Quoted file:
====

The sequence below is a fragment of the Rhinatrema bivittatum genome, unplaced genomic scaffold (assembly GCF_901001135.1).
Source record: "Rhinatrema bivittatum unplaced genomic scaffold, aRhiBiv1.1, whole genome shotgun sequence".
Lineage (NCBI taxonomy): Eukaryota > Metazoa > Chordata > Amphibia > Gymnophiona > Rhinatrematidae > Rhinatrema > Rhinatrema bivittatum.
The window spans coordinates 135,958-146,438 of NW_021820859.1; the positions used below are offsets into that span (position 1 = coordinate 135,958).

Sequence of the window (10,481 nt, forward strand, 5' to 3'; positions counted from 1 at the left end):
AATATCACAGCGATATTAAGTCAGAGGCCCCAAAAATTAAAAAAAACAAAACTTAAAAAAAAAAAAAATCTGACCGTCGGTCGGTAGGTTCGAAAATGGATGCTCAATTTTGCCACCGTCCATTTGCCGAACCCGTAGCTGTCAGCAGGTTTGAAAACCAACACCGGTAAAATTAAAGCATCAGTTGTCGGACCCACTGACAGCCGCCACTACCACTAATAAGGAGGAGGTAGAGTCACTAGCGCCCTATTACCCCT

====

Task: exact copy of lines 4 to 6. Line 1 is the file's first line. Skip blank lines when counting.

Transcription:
The window spans coordinates 135,958-146,438 of NW_021820859.1; the positions used below are offsets into that span (position 1 = coordinate 135,958).

Sequence of the window (10,481 nt, forward strand, 5' to 3'; positions counted from 1 at the left end):
AATATCACAGCGATATTAAGTCAGAGGCCCCAAAAATTAAAAAAAACAAAACTTAAAAAAAAAAAAAATCTGACCGTCGGTCGGTAGGTTCGAAAATGGATGCTCAATTTTGCCACCGTCCATTTGCCGAACCCGTAGCTGTCAGCAGGTTTGAAAACCAACACCGGTAAAATTAAAGCATCAGTTGTCGGACCCACTGACAGCCGCCACTACCACTAATAAGGAGGAGGTAGAGTCACTAGCGCCCTATTACCCCT